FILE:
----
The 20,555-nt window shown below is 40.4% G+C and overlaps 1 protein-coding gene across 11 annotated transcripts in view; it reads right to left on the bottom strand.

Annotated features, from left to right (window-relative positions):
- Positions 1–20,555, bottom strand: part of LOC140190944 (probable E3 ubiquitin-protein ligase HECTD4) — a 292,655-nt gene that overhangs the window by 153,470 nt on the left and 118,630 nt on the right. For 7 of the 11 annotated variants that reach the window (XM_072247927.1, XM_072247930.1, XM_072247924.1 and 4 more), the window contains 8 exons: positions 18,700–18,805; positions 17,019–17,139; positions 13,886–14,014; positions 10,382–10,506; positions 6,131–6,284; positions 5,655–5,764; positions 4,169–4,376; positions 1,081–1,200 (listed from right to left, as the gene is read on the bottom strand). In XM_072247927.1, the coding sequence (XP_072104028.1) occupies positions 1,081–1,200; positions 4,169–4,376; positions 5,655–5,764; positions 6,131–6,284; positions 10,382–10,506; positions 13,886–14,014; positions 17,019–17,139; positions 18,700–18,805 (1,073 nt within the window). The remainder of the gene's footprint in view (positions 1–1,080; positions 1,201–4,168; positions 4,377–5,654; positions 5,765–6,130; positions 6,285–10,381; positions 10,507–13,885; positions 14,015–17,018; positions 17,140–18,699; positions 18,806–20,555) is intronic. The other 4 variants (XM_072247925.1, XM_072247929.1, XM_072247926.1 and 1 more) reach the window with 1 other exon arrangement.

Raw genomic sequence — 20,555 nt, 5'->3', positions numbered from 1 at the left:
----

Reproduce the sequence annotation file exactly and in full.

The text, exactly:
The 20,555-nt window shown below is 40.4% G+C and overlaps 1 protein-coding gene across 11 annotated transcripts in view; it reads right to left on the bottom strand.

Annotated features, from left to right (window-relative positions):
- Positions 1–20,555, bottom strand: part of LOC140190944 (probable E3 ubiquitin-protein ligase HECTD4) — a 292,655-nt gene that overhangs the window by 153,470 nt on the left and 118,630 nt on the right. For 7 of the 11 annotated variants that reach the window (XM_072247927.1, XM_072247930.1, XM_072247924.1 and 4 more), the window contains 8 exons: positions 18,700–18,805; positions 17,019–17,139; positions 13,886–14,014; positions 10,382–10,506; positions 6,131–6,284; positions 5,655–5,764; positions 4,169–4,376; positions 1,081–1,200 (listed from right to left, as the gene is read on the bottom strand). In XM_072247927.1, the coding sequence (XP_072104028.1) occupies positions 1,081–1,200; positions 4,169–4,376; positions 5,655–5,764; positions 6,131–6,284; positions 10,382–10,506; positions 13,886–14,014; positions 17,019–17,139; positions 18,700–18,805 (1,073 nt within the window). The remainder of the gene's footprint in view (positions 1–1,080; positions 1,201–4,168; positions 4,377–5,654; positions 5,765–6,130; positions 6,285–10,381; positions 10,507–13,885; positions 14,015–17,018; positions 17,140–18,699; positions 18,806–20,555) is intronic. The other 4 variants (XM_072247925.1, XM_072247929.1, XM_072247926.1 and 1 more) reach the window with 1 other exon arrangement.

Raw genomic sequence — 20,555 nt, 5'->3', positions numbered from 1 at the left: